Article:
I have been thinking a lot recently about the idea of Short Term Missions. This idea that we in the western world spend thousands of dollars taking our students overseas to share the good news of Jesus Christ with the poor. There has been much talk about whether or not this is really affective, or if there is a better way that we as the church could invest our money in world missions. I have thought about this many times and recently this is where my thoughts are taking me.

Let me start by saying that I believe in and am sold on short-term missions. I have been setting up, coordinating and leading short-term mission trips for the last 12 years. I do it because I believe in it and I have seen beautiful things resulting from it. I have seen the long-term workers on the ground get encouraged. I have seen the locals that the students are coming to serve get blessed, but mostly I have seen the lives of the students going on these trips eternally changed. Now I believe in Short term missions, but what if we started looking at it differently, what if we started calling it something different, something that is tied to the majority of results within short-term missions? The result being our students changed, challenged and encouraged. What if we called it reverse missions.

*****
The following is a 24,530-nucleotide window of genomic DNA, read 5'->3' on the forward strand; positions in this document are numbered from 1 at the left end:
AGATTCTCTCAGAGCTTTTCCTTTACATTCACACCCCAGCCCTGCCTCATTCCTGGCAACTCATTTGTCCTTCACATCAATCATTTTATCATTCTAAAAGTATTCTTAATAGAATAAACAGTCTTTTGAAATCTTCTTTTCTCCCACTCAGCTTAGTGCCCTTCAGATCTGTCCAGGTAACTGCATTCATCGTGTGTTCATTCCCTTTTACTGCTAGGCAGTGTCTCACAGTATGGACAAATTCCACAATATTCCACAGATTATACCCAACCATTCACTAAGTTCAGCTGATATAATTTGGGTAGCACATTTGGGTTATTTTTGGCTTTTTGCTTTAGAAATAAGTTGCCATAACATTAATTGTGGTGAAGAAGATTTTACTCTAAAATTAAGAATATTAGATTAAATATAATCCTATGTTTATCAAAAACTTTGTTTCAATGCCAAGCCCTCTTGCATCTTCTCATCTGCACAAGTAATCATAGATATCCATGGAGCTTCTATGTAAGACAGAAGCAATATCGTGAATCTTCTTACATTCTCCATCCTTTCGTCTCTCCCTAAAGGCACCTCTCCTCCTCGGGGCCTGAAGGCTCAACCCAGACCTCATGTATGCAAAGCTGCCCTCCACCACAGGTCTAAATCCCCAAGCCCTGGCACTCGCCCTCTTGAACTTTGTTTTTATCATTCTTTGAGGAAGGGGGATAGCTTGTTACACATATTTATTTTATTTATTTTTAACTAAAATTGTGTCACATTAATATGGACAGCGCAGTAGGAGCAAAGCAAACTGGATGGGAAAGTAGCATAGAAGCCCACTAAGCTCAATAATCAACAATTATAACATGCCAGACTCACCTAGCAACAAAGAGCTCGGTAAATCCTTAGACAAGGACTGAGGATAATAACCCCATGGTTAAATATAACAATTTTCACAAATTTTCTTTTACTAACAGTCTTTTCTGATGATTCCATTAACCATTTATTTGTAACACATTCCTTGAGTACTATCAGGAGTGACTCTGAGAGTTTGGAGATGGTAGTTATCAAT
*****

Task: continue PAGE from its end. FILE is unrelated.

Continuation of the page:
Students are growing up in a world where they are not really challenged or stretched in their faith. There isn’t much persecution, we are free to worship whoever or whatever we want and to be a Christian or follower of Jesus is not a way of life, but seems to be nothing more than a belief system. Most Christian kids growing up in todays culture look or live no different from all their non-Christian friends This is a problem. I also believe that it needs to change, and that change happens when we are doing mission.